26 Office of Sponsored Programs 26 Sponsor Guidelines (Tier 2) The purpose of these guidelines is to implement the Tier 1 federal regulations and supplement them with agency-specific requirements. Links may be found at: Examples include : NSF Proposal and Award Policies and Procedures Guide (PAPPG) NIH Grants Policy Statement NASA Grant and Cooperative Agreement Handbook

27 Office of Sponsored Programs 27 Award Terms & Conditions (Tier 3)  On Federal Awards –Additional terms and conditions may be added beyond the previously described sponsor guidelines (e.g., NSF conference grant guidelines, NIH training grant guidelines)  On Non-Federal Awards –Corporations and foundations often impose conditions that are more strict than federal regulations

28 Office of Sponsored Programs 28 Roles

29 Office of Sponsored Programs 29 Areas of Responsibility  Principal Investigator –Completion of the project scope of work –Managing, processing, and justifying project expenses –Monitoring the activities of subrecipients –Submission of required technical or narrative reports –Completion of reports for compliance (e.g. IRB, IACUC, etc.) –Disclosure of inventions during the project  Technology Transfer Office –Determining the potential of inventions disclosed –Filing patent applications –Reporting to sponsors on inventions or patents –Negotiating terms of licensing agreements –Assignment of rights to inventions

30 Office of Sponsored Programs 30 Areas of Responsibility  Property Administration –Tag, inventory, manage and determine disposition for all equipment purchased with sponsor funds –Screen for same, like or substitutable items –Report on status of equipment purchased  Research Accounting –Award set-up and creation of budgets –Monitoring and approval of expenditures –Submission of invoices and other cash management activities (e.g., reconciliations, drawdowns, etc.) –Completion of financial reports –Distribution of and follow-ups on effort certification reports –Coordinate financial closeout of awards

31 Office of Sponsored Programs 31 OSP Responsibility  Negotiating, accepting and transmitting awards  Acting as principal liaison with sponsor for approvals and award modifications  Monitoring non-financial compliance with sponsor terms and conditions  Coordinating non-financial close out activities between WPI and sponsor –Contacting PI for technical report –Contacting Research Accounting for financial report –Contacting Property Administration for property report –Contacting Technology Transfer Office for patent report –Collecting report documentation for files  Responding to auditor inquiries regarding compliance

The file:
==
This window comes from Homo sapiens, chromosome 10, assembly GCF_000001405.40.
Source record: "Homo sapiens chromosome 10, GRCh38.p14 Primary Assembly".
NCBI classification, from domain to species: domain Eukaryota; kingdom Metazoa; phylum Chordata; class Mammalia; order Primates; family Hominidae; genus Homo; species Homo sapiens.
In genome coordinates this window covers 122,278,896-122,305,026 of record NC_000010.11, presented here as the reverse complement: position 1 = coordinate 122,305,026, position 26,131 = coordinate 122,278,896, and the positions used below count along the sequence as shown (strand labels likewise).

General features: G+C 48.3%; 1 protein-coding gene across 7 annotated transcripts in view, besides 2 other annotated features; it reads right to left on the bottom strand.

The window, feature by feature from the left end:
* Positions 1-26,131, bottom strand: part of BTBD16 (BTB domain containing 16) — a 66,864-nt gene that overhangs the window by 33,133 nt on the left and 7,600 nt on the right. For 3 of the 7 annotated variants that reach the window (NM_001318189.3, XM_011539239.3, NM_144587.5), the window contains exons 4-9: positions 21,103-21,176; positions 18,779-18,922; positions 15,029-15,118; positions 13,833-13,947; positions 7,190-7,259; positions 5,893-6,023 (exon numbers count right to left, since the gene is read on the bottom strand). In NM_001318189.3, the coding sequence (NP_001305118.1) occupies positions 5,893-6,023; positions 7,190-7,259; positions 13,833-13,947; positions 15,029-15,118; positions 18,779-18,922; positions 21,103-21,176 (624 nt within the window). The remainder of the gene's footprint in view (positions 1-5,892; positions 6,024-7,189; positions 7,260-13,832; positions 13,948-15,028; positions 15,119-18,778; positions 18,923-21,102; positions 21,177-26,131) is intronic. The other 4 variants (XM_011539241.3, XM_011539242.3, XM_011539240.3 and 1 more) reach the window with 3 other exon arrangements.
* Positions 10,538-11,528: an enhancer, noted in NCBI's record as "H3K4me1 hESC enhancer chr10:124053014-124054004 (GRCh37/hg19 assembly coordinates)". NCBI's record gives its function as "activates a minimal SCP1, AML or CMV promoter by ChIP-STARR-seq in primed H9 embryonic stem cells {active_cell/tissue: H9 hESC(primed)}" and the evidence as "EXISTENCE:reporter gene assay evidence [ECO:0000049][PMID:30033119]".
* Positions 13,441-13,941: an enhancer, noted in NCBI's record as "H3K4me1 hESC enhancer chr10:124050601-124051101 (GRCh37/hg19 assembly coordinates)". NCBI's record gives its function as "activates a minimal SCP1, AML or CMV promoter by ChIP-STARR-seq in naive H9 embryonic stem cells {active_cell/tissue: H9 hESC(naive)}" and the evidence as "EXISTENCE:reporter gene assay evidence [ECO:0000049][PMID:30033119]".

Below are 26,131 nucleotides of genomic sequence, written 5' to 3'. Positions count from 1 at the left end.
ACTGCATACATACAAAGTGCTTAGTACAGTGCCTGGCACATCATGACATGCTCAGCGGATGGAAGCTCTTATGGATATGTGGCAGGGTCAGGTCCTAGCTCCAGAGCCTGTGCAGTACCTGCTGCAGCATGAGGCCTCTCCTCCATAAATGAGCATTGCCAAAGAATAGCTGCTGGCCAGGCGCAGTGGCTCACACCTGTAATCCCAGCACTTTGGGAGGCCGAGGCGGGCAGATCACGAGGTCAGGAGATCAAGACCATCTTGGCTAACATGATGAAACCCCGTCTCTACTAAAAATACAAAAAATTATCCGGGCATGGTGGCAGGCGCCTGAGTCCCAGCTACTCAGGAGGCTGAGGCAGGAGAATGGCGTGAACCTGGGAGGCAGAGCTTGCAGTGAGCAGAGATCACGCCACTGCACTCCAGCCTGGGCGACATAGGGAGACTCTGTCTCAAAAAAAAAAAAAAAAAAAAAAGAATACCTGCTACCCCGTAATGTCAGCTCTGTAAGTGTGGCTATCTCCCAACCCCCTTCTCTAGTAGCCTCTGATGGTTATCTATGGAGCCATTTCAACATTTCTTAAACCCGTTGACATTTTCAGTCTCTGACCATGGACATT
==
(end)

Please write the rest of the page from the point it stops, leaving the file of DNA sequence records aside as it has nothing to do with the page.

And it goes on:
32 Office of Sponsored Programs 32 Compliance

33 Why Should You Care About Compliance? Office of Sponsored Programs 33 University of Minnesota Misuse of federal funds $32 million Non- Compliance Results at Other Institutions Yale University Cost Transfers/Salary Charges $7.6 million Florida International University Effort Certification & Direct Cost Disallowances $11.5 million East Carolina University Questioned Costs HHS/OIG Audit $2.4 million University of Alabama Birmingham Effort Certification & Clinical Research Billing $3.4 million Duke University Administrative and Clerical Expenses on Awards $1.7 million New York University Medical Center Inflated Research Grant Costs $15.5 million Northwestern University Committed Time and Effort $5 million Harvard/BIDMC Costing Issues $3.25 million Johns Hopkins University Effort Certifications $15.5 million